Cancer research is advancing with each passing year, and though no cure has been found yet, the odds of survival increase as more efficient and accurate treatment options are developed. Determining which treatment is most likely to be effective for an individual patient, however, can prove difficult.
According to a study from researchers at the Georgia Institute of Technology in Atlanta and published in the journal Pancreas, personalized molecular profiling that identifies the specific manner in which gene expression has been disrupted in each patient is likely to produce better results. After examining tissue samples and data from a small sample of pancreatic cancer patients, the researchers found very little overlap between the genetic malfunctions found in individual patients compared with those that occurred in the group as a whole.
Individualized treatment leads to better care
According to statistics from the National Cancer Institute, the rate of pancreatic cancer has been slowly rising in the U.S. over the past decade. It is projected that more than 46,000 new cases of pancreatic cancer will be diagnosed in 2014, a number that is expected to increase as the population ages. Current treatments for pancreatic cancer do not have a high success rate, with a median survival rate of less than one year.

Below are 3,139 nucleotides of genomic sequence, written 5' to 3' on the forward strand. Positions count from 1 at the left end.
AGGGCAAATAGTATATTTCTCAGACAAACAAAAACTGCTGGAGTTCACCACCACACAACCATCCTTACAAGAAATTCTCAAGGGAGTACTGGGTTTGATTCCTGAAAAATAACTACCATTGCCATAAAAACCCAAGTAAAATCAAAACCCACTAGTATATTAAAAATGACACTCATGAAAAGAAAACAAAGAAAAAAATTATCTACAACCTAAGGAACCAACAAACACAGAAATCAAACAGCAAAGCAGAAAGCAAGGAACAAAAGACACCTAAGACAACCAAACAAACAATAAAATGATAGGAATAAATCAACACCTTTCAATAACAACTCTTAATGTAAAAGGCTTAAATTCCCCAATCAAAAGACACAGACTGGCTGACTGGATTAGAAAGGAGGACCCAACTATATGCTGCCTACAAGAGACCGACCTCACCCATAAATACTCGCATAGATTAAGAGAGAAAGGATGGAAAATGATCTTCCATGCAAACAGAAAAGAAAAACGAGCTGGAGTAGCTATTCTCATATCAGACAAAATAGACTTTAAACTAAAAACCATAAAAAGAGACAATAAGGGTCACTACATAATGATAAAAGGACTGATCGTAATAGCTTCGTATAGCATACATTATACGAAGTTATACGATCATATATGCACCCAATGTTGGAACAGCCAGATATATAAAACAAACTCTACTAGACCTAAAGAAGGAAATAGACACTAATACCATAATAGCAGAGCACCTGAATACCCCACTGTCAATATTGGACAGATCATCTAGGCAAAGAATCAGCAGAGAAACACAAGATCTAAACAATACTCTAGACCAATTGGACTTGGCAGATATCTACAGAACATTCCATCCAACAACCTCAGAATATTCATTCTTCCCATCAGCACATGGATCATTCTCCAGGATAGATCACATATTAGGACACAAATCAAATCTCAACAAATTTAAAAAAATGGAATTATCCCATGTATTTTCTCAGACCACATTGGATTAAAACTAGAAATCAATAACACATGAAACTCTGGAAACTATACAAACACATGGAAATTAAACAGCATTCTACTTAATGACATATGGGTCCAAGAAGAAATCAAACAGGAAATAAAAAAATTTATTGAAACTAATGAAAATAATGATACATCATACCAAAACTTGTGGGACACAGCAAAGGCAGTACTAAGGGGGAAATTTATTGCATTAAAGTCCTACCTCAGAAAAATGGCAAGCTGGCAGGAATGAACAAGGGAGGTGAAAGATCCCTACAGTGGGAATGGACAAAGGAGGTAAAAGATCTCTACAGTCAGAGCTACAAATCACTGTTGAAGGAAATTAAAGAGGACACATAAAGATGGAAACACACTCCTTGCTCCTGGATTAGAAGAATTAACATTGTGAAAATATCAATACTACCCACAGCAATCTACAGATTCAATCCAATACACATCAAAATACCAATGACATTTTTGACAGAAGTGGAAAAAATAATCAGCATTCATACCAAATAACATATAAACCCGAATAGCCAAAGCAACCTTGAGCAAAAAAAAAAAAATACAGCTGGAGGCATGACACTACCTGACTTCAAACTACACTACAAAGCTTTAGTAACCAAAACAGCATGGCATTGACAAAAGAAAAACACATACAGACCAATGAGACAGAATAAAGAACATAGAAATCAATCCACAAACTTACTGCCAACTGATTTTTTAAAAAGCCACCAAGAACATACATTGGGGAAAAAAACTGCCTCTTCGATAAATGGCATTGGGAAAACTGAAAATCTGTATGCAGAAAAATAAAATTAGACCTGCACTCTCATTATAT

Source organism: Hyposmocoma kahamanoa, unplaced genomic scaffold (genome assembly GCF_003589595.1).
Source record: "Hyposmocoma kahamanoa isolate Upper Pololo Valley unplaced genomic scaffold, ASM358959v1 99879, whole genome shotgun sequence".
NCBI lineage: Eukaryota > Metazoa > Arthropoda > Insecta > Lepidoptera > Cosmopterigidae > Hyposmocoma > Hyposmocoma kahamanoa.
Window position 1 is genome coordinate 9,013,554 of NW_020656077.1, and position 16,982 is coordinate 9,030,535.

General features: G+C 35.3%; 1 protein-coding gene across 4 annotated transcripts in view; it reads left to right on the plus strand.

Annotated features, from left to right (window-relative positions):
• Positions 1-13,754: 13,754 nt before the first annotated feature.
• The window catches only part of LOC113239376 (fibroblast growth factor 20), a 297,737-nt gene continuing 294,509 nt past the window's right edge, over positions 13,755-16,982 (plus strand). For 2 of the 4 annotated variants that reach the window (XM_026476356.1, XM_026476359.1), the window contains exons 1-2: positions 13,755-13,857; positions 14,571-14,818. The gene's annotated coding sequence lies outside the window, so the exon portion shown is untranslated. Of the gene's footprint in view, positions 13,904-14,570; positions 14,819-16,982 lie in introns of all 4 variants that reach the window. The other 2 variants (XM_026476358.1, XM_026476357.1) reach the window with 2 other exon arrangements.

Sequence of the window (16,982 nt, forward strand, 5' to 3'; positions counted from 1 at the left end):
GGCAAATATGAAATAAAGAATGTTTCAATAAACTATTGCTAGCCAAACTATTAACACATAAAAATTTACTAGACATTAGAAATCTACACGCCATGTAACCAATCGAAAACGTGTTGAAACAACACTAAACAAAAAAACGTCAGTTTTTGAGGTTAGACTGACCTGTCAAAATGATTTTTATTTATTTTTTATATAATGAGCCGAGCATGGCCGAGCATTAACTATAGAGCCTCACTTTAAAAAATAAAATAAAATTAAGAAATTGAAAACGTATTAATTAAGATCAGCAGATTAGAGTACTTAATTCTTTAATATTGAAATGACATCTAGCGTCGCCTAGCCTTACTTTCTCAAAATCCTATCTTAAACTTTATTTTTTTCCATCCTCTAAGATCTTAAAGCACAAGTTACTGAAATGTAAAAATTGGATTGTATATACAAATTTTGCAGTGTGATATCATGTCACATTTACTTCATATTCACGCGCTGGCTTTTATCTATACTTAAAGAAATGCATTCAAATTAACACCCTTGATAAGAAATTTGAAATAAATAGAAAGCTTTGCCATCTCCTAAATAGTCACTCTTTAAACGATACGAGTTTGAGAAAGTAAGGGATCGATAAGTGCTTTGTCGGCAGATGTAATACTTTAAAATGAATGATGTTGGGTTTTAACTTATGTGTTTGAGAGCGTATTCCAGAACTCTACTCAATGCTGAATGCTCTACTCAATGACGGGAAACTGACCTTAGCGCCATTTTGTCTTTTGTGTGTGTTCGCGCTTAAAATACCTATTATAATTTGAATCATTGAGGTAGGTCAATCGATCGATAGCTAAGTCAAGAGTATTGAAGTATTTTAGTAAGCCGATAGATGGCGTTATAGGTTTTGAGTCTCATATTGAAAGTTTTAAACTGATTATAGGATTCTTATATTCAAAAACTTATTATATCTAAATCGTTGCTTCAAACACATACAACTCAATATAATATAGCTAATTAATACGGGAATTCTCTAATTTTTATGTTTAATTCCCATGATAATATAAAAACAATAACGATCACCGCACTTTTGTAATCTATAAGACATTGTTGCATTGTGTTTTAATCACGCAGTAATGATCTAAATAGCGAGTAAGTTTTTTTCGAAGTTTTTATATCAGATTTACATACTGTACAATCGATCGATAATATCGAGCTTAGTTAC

As part of an effort to uncover better pancreatic cancer treatment options, John McDonald, Ph.D, professor of biotechnology at Georgia Tech and lead author of the study, investigated whether a personalized medicine approach to treatment would improve the effectiveness of treatment. McDonald and his colleagues collected cancerous and normal tissue samples from 12 patients with pancreatic cancer to investigate the individual genetic expressions of cancer in the specimens. The researchers then isolated a selection of the most aberrant genes in the cancerous samples.
McDonald found that 287 genes were markedly changed from their normal expressions, and 22 cellular pathways related to immunological responses were highlighted across the patient sample group. Statistical analyses were conducted to determine if the aberrant genes resulted from any common processes. From that analysis, the researchers discovered that the disrupted genes in individual patients were unique.
Personalized medicine and better outcomes
“For any given individual patient, there may be mutant genes or aberrant expression patterns that are vitally important for that person’s cancer that aren’t present in other patients’ cancers,” McDonald said in a statement. “If you’re dealing with a disease like cancer that can be arrived at by multiple pathways, it makes sense that you’re not going to find that each patient has taken the same path.”
The takeaway from this study – personalized medicine can deliver a more effective treatment and the potential for better outcomes.